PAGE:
By Kendra James
Last year, around this time, I was nursing far too high expectations for a little pilot season pickup called Deception. This year I’m just really glad it’s been cancelled so that the actors involved can escape with some dignity intact. One can’t say the same about Community.
Yeah, it’s that time again. Most networks are at least 80% set with their 2013-2014 Fall/Winter lineups. For better worse you will be sitting through another season of potentially Harmon-less Community. As Abed might say, some stations just like to watch the world burn.
NBC: That in mind, let’s start with NBC, whose decisions have actually been marginally less perplexing than in previous years. Aside from renewing Community, they also granted a 22-season run to their drama Parenthood after a truncated 2012-2013 season and because NBC can’t do a good thing without screwing it up just a little? Parenthood will be airing against Scandal, Thursdays at 10pm this fall. For some it’s the Sophie’s Choice of television. For me? An easy decision.
The Braverman Clan saga is one of my favorite hours on television and there’s nothing to indicate that the high quality of the show plans to change going into it’s fifth season (you know, like the departure of the show runner who happens to be the driving creative force behind the whole thing? Ahem.) Staying with the blended family theme Welcome to the Family, a 30-minute comedy pilot about white and Latino teen couple who decide to marry after the girlfriend’s knocked up (their words, not mine), and About a Boy ( based on the Hugh Grant movie, and developed by Parenthood exec Jason Katims) costarring Al Madrigal and Anjelah N. Johnson-Reyes also received the green light. Between Parenthood, Welcome to the Family, The New Normal (canceled for the Fall), and greenlit pilots Sean Saves The World (about a divorced gay dad!), and The Family Guide (about a divorced blind dad!), NBC really does seem attached to this quirky-modern family thing.
As mentioned, Deception is gone, which isn’t much of a surprise and is way less upsetting than the cancellation of Undercovers — yeah, still bitter. Filling in their dramatic gaps will be The Night Shift, a hospital drama starring Eoin Macken, Ken Leung, Brendan Fehr, Freddy Rodriguez, and Jill Flint. There’s also The Blacklist, which is apparently their highest-tested pilot in years.
Elsewhere, Blair Underwood stars as a paralyzed cop in a new version of the Raymond Burr procedural Ironside, and Alfonso Cuaron’s been tapped to direct the new J.J. Abrams super-powered humans pilot Believe. Unlike last year, it doesn’t look like NBC is going to try and capitalize on Scandal’s success by featuring another show with a Black female lead. Gina Torres’ brief appearances on Hannibal — opposite real-life husband Laurence Fishburne!– will have to suffice…that is, if it’s renewed. We may know about the fates of Hannibal and Craig Robinson’s untitled comedy project co-staring Amandla Steinberg by mid-week.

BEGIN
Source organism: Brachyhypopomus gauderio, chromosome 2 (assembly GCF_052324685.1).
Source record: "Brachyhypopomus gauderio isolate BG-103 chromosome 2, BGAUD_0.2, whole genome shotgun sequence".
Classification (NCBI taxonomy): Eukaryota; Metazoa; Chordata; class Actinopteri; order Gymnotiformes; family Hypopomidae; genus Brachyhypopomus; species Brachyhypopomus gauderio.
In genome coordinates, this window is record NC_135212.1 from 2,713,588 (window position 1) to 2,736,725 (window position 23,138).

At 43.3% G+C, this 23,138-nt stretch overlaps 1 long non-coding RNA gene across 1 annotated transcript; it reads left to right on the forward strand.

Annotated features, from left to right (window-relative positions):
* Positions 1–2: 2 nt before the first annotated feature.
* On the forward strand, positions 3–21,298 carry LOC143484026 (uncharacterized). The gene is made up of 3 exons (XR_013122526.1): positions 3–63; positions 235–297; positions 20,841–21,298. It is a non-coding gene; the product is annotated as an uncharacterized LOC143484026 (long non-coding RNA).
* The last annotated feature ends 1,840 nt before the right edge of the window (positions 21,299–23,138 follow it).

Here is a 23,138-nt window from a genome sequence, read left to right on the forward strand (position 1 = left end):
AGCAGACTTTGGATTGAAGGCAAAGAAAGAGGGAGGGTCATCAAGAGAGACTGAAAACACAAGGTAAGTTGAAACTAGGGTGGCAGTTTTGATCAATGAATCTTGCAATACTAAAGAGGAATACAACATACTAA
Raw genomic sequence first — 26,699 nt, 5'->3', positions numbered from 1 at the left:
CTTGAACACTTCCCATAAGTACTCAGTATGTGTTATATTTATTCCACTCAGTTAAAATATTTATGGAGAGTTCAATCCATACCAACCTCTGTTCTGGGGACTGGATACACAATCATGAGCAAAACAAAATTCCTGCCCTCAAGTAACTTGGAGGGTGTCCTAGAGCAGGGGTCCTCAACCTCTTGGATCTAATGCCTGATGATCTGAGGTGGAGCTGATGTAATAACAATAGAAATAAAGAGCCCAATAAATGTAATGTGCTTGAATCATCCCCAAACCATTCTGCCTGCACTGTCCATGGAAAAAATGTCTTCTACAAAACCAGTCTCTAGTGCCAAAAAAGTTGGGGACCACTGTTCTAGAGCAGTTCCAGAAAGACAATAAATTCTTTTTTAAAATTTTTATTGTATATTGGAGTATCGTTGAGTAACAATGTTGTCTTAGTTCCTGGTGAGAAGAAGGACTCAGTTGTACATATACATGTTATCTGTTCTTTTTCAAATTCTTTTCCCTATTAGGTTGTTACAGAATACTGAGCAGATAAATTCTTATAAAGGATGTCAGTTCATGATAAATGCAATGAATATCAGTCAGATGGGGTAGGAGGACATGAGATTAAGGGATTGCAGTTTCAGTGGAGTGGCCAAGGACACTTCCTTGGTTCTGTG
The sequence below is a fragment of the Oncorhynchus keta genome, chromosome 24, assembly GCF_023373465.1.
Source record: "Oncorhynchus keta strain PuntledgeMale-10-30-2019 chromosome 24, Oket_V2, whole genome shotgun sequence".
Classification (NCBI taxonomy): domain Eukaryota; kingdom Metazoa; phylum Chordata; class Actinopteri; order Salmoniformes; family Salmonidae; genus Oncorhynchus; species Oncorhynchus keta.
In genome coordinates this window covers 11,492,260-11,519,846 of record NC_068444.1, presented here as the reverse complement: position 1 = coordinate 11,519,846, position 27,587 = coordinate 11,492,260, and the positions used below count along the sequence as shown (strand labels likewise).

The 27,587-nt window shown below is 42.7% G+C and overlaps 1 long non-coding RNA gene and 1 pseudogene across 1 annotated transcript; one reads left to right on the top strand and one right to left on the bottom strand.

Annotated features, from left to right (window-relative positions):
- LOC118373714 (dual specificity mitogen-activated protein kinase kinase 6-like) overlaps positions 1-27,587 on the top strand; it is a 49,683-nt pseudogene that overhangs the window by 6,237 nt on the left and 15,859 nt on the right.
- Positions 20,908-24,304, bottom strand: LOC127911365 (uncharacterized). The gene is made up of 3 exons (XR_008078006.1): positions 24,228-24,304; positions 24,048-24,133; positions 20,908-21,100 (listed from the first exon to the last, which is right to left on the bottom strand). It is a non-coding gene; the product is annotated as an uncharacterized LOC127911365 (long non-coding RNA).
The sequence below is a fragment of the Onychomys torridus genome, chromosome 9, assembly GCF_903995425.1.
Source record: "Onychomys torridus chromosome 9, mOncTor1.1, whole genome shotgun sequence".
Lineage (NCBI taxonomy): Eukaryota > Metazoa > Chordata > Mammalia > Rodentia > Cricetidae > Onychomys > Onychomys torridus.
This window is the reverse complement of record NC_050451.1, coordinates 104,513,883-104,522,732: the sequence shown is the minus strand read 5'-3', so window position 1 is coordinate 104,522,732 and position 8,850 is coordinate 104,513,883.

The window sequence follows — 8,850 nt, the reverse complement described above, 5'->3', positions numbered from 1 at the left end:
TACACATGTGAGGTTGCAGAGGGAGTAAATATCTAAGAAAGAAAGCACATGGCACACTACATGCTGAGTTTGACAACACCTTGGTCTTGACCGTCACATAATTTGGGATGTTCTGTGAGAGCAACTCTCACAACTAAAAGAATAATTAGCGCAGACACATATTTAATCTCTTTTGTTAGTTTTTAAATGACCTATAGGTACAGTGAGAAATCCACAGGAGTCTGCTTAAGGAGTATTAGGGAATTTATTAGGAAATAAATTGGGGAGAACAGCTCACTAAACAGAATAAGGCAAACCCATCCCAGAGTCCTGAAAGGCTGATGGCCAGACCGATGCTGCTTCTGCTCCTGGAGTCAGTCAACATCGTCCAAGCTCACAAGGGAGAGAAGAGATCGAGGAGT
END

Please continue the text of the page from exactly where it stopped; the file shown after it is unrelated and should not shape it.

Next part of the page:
NBC gets a B for their pilot season pickups. Solid choices in the drama department that may have longevity, but there’s nothing to be hugely excited, about and I wouldn’t say they’ve taken leaps and bounds when it comes to network television diversity. Each cast has one or two actors and actresses of color peppered throughout in co-starring positions, but the only leading role looks to be Blair Underwood, and The Night Shift seems like the only new show going with a true ensemble feel meaning that everyone could get equal screen and plot time. Picking up Craig Robinson’s show could turn it to a B+, and they did increase their number of Jason Katims shows by one. You get bonus points for that.
ABC: Let’s get the obvious out of the way: ABC picked up Joss Whedon’s Agents of S.H.I.E.L.D pilot. I’ve shared my thoughts about that here already, so let’s see what that cast is shaping up to look like…
I’m not going to sit here and act all holier-than-thou and pretend that I’m not going to watch this show every week, write fanfic, track the tags on Tumblr, and generally participate in any number of annoying fangirl behaviors because of it. But, uh, while I’m glad to see Ming-Na Wen standing there, I guess I was hoping for…a little more. J. August Richards is supposedly playing a huge role, though they haven’t released his character name as of yet. This leads me to believe that he’s probably playing someone from the Marvel universe. I never would have cast him as Luke Cage during my online role-playing days, but I wouldn’t completely object if that’s where they wanted to go with that. Especially given the difficulty they’ve had getting a Jessica Jones show on the air. That said, it’s just as likely they’ll pull another Nick Fury and switch up the race of an already existing character. Current casting and casting rumors shows this is obviously something Marvel is open to.